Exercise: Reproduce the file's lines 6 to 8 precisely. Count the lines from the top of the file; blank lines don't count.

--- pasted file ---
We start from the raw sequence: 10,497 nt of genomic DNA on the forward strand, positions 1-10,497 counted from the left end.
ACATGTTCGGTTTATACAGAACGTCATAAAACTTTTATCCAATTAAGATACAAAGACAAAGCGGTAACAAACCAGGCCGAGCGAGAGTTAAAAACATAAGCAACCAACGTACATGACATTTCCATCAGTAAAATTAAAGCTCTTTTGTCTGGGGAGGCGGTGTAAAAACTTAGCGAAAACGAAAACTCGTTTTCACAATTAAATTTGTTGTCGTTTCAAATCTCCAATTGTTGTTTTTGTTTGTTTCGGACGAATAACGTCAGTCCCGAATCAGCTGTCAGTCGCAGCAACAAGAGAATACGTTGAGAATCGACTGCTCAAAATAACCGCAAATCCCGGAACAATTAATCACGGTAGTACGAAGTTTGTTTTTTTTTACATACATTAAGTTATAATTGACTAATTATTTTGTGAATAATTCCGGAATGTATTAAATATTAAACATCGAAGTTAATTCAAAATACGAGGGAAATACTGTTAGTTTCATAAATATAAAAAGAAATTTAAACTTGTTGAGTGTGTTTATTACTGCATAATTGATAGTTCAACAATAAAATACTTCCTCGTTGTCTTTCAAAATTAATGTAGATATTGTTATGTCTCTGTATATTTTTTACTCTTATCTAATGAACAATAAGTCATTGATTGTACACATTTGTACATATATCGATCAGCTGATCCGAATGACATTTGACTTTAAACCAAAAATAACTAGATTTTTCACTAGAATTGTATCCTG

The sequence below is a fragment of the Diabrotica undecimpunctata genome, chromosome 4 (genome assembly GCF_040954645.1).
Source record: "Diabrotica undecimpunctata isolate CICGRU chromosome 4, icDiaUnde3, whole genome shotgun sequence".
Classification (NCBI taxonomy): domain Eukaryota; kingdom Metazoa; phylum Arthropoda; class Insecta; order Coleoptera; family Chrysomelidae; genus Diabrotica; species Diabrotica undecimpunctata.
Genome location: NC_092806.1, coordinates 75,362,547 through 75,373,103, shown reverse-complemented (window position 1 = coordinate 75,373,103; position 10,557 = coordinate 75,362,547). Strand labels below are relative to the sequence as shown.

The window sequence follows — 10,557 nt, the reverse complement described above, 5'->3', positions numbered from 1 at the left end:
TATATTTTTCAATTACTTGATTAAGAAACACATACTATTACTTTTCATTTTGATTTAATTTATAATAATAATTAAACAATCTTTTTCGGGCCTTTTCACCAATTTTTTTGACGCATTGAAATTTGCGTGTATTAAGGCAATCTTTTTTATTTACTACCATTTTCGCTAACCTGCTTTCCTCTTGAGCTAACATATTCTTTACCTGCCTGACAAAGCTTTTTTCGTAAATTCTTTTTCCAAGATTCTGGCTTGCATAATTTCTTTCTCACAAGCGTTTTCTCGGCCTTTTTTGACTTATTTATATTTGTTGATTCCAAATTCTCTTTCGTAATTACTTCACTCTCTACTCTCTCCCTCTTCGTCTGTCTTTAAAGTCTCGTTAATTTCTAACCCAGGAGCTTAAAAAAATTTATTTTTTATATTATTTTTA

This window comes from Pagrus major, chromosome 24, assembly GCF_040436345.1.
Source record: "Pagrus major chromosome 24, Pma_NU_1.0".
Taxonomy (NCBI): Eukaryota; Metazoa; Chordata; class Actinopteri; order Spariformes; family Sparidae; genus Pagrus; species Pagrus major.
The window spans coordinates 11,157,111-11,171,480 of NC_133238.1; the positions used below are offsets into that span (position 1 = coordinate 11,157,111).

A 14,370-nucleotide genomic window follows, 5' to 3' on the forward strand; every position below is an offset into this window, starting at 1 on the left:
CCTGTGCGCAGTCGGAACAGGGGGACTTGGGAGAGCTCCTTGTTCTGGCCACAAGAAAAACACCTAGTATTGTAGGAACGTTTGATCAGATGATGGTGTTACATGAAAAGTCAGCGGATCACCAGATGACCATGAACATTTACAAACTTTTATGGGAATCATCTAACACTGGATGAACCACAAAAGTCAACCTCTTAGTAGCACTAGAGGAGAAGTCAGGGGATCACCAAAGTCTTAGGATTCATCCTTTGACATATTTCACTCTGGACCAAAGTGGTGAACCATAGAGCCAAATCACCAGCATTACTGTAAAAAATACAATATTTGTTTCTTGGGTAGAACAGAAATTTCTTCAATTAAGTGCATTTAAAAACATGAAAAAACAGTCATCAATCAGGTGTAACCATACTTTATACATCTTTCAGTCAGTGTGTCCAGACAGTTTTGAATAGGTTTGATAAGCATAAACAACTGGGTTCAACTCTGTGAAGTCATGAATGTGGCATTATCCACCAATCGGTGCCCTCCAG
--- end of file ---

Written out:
Genome location: NC_092806.1, coordinates 75,362,547 through 75,373,103, shown reverse-complemented (window position 1 = coordinate 75,373,103; position 10,557 = coordinate 75,362,547). Strand labels below are relative to the sequence as shown.

The window sequence follows — 10,557 nt, the reverse complement described above, 5'->3', positions numbered from 1 at the left end:
TATATTTTTCAATTACTTGATTAAGAAACACATACTATTACTTTTCATTTTGATTTAATTTATAATAATAATTAAACAATCTTTTTCGGGCCTTTTCACCAATTTTTTTGACGCATTGAAATTTGCGTGTATTAAGGCAATCTTTTTTATTTACTACCATTTTCGCTAACCTGCTTTCCTCTTGAGCTAACATATTCTTTACCTGCCTGACAAAGCTTTTTTCGTAAATTCTTTTTCCAAGATTCTGGCTTGCATAATTTCTTTCTCACAAGCGTTTTCTCGGCCTTTTTTGACTTATTTATATTTGTTGATTCCAAATTCTCTTTCGTAATTACTTCACTCTCTACTCTCTCCCTCTTCGTCTGTCTTTAAAGTCTCGTTAATTTCTAACCCAGGAGCTTAAAAAAATTTATTTTTTATATTATTTTTA